Southern France, meet the American South, or at least the South I know where summer evenings smell of heat, humidity, freshly-mown grass…and gin. When I was little, the gin scent came from the gin-and-tonics my aunts, uncles, and parents drank from cold, sweating, thick-glassed tumblers on the screened porch. Nowadays my summertime gin associations are tied to the perfect martinis shaken up by Dana and Bill, who make the drinks so well you never want anything else if they’re mixing some. Their martinis now bring olives into the summer sensory equation—big, fat, green olives that look and taste more Mediterranean than mediocre cocktail lounge.

Which brings me to olives and the South of France—Nice, specifically, where I was handed my first taste of tapenade from an olive stand at the market in the old city. The air around the stand was thick with brine, oil, garlic, and herbs warmed by the late morning sun, and the tapenade (an olive spread with capers, garlic, anchovies, and lemon) was the essence of everything there is to love about olives.

Taste tapenade like that once, and you love it forever, regardless of all the so-so versions you have to eat from little, overpriced jars of the stuff. Taste tapenade like that once, and you vow to make your own whenever you can because it’s just so delicious, and just so easy.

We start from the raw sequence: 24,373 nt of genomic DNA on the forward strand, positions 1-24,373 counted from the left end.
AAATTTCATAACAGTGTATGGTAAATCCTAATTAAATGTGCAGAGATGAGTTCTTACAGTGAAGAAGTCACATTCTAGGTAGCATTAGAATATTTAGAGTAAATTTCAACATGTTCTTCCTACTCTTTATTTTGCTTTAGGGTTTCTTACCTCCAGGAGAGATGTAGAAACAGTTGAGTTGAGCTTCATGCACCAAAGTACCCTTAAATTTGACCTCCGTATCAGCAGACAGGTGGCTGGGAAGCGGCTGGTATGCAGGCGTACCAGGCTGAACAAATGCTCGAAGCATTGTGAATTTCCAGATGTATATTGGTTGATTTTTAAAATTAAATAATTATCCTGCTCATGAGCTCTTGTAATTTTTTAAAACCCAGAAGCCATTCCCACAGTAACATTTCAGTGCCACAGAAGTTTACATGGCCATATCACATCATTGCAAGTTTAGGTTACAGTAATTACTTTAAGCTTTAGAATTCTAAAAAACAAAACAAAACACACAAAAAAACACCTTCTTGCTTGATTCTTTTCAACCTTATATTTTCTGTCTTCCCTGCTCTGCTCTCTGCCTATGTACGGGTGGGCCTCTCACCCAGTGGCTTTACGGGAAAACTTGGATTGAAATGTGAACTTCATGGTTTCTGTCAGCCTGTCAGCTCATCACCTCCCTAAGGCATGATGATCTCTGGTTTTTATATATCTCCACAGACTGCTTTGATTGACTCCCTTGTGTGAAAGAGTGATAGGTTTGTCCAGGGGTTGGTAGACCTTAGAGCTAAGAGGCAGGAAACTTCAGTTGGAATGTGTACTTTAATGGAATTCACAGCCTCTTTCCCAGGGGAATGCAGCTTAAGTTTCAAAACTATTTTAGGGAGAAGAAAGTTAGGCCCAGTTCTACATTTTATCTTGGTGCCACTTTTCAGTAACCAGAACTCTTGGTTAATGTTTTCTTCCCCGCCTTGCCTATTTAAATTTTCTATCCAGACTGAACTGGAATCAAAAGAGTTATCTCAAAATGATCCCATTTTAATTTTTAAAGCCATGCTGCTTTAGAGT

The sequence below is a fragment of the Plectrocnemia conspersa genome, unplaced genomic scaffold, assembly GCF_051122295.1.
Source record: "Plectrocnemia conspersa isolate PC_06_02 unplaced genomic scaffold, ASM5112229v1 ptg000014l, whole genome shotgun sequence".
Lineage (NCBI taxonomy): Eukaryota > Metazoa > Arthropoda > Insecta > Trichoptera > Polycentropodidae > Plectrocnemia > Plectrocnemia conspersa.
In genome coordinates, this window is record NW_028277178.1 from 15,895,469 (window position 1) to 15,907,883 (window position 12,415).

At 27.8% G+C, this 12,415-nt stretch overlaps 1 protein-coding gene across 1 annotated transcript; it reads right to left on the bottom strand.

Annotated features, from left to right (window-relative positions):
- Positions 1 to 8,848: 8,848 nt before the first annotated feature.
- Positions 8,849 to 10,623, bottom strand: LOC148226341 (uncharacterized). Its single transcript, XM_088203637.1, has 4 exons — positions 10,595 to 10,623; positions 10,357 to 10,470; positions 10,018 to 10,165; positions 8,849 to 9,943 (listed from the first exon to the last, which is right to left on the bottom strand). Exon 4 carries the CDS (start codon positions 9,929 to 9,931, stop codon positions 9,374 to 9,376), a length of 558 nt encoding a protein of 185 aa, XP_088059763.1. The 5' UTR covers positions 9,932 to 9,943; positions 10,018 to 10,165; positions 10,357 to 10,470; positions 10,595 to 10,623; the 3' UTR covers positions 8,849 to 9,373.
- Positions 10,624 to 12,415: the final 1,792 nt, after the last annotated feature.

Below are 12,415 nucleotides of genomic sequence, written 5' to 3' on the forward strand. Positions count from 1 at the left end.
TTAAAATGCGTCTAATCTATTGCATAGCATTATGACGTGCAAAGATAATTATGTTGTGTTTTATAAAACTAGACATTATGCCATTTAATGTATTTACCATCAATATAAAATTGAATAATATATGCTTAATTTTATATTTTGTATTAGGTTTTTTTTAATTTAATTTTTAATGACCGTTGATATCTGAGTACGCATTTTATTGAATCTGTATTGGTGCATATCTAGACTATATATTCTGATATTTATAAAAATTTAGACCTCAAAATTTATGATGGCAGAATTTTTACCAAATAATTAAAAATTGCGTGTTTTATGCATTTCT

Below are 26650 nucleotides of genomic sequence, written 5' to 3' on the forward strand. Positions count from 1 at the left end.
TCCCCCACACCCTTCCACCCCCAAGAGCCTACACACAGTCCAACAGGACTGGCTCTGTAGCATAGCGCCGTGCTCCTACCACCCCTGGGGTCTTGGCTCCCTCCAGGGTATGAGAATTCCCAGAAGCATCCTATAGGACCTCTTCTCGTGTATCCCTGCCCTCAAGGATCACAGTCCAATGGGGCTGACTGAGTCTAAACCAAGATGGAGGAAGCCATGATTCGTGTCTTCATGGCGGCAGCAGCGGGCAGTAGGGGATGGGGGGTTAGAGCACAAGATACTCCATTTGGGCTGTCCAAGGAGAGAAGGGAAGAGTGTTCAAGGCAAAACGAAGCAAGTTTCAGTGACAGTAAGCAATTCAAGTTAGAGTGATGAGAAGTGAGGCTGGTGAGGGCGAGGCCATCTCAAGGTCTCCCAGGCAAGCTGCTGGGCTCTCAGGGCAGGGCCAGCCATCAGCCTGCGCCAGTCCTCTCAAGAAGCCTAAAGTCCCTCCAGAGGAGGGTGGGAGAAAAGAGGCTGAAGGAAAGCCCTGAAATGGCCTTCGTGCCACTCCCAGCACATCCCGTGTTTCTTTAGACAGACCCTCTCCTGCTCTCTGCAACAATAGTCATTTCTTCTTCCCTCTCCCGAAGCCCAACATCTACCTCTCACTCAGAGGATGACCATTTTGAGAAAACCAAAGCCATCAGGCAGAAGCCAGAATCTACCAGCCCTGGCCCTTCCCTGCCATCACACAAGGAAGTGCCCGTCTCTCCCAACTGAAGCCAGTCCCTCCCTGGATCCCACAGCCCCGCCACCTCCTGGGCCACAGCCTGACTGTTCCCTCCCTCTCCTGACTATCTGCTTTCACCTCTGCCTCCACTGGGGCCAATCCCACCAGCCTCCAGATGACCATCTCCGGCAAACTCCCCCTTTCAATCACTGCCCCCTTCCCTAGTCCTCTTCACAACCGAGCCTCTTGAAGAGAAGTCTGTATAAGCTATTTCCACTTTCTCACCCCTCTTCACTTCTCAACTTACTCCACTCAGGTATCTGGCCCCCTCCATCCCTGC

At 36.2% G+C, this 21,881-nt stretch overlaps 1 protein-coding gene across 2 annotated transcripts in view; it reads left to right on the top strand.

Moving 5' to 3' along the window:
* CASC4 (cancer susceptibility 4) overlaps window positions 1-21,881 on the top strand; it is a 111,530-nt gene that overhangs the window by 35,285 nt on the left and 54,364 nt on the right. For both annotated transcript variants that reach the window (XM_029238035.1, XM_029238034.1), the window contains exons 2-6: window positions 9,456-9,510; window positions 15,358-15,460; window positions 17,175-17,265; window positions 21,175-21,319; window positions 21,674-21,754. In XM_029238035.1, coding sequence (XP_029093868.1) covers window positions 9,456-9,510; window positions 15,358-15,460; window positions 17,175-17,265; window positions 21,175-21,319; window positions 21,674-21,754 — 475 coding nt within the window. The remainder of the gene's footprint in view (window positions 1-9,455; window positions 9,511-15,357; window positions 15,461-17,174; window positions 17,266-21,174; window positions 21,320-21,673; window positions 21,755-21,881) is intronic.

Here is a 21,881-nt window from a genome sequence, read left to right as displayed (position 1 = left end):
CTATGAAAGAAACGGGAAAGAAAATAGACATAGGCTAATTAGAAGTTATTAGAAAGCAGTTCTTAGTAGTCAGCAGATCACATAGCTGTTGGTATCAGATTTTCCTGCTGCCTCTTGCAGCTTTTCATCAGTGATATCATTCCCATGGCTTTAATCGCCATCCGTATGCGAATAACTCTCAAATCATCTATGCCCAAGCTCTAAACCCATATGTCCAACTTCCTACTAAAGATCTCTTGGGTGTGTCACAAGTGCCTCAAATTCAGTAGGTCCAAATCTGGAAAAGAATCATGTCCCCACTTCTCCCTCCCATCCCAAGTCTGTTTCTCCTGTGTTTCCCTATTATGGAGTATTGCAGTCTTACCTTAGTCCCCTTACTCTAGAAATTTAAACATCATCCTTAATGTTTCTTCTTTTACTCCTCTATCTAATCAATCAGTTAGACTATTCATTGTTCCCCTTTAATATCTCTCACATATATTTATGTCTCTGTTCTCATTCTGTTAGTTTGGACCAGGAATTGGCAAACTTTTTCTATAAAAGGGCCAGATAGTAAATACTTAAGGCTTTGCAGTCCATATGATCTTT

When I last opened a jar of olives to make tapenade, my mind went skipping from anchovies and garlic to gin and martinis…and a ‘martini’ tapenade dressed up with crushed juniper (the spice used to flavor gin). I love the way it turned out so much that I now want to put juniper in everything—and I’m stocking up on green olives for the rest of the summer. Here’s my basic green tapenade recipe—jazzed up with juniper and a touch of vermouth. They’re a fun addition, but not necessary; you can also make the tapenade without and vermouth and it will be just as delish.

‘Gin Martini’ Green Olive Tapenade

1 tsp. whole juniper berries
2 cloves garlic, peeled and chopped
2 anchovy fillets, optional
6 oz. (180 g.) pitted green olives (about 1 ¼ cups drained)
2 Tbs. drained capers
3 Tbs. olive oil
1 Tbs. lemon juice
1 tsp. dry vermouth, optional

Grind the juniper berries in a spice grinder or coffee grinder, or crush with a mortar and pestle. Transfer juniper powder to a mini-food processor, and process with the garlic and anchovy fillets (if using) until finely chopped. Add the olives, capers, olive oil, and lemon juice, and process until desired consistency is obtained—chunky or smooth—adding more olive oil, if necessary.) Alternately, you can mash together all the ingredients in a mortar and pestle, which takes a little more elbow grease, but is easier to clean.) Transfer to a bowl, and stir in the vermouth (if using).

Serve the tapenade with small baguette rounds or crackers. Makes 1 cup